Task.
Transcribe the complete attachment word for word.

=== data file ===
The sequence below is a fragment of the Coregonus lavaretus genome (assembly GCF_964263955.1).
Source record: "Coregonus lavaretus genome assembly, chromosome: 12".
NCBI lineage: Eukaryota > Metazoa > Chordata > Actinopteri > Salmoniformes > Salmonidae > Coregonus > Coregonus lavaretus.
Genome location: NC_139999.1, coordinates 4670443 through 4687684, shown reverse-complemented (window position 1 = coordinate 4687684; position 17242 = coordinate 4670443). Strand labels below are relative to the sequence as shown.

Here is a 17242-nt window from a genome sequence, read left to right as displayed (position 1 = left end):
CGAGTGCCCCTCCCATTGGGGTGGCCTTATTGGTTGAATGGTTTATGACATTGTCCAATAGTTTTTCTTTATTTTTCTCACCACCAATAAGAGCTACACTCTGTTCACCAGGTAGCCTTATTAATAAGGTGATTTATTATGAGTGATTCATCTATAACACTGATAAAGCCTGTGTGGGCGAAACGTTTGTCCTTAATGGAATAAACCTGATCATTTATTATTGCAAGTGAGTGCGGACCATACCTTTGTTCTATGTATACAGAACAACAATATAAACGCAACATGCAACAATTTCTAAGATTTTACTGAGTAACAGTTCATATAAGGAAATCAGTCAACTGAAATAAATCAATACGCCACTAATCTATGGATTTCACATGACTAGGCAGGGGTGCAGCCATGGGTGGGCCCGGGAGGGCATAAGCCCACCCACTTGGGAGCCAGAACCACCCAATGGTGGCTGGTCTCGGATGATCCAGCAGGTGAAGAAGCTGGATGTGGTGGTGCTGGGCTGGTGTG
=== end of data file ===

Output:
The sequence below is a fragment of the Coregonus lavaretus genome (assembly GCF_964263955.1).
Source record: "Coregonus lavaretus genome assembly, chromosome: 12".
NCBI lineage: Eukaryota > Metazoa > Chordata > Actinopteri > Salmoniformes > Salmonidae > Coregonus > Coregonus lavaretus.
Genome location: NC_139999.1, coordinates 4670443 through 4687684, shown reverse-complemented (window position 1 = coordinate 4687684; position 17242 = coordinate 4670443). Strand labels below are relative to the sequence as shown.

Here is a 17242-nt window from a genome sequence, read left to right as displayed (position 1 = left end):
CGAGTGCCCCTCCCATTGGGGTGGCCTTATTGGTTGAATGGTTTATGACATTGTCCAATAGTTTTTCTTTATTTTTCTCACCACCAATAAGAGCTACACTCTGTTCACCAGGTAGCCTTATTAATAAGGTGATTTATTATGAGTGATTCATCTATAACACTGATAAAGCCTGTGTGGGCGAAACGTTTGTCCTTAATGGAATAAACCTGATCATTTATTATTGCAAGTGAGTGCGGACCATACCTTTGTTCTATGTATACAGAACAACAATATAAACGCAACATGCAACAATTTCTAAGATTTTACTGAGTAACAGTTCATATAAGGAAATCAGTCAACTGAAATAAATCAATACGCCACTAATCTATGGATTTCACATGACTAGGCAGGGGTGCAGCCATGGGTGGGCCCGGGAGGGCATAAGCCCACCCACTTGGGAGCCAGAACCACCCAATGGTGGCTGGTCTCGGATGATCCAGCAGGTGAAGAAGCTGGATGTGGTGGTGCTGGGCTGGTGTG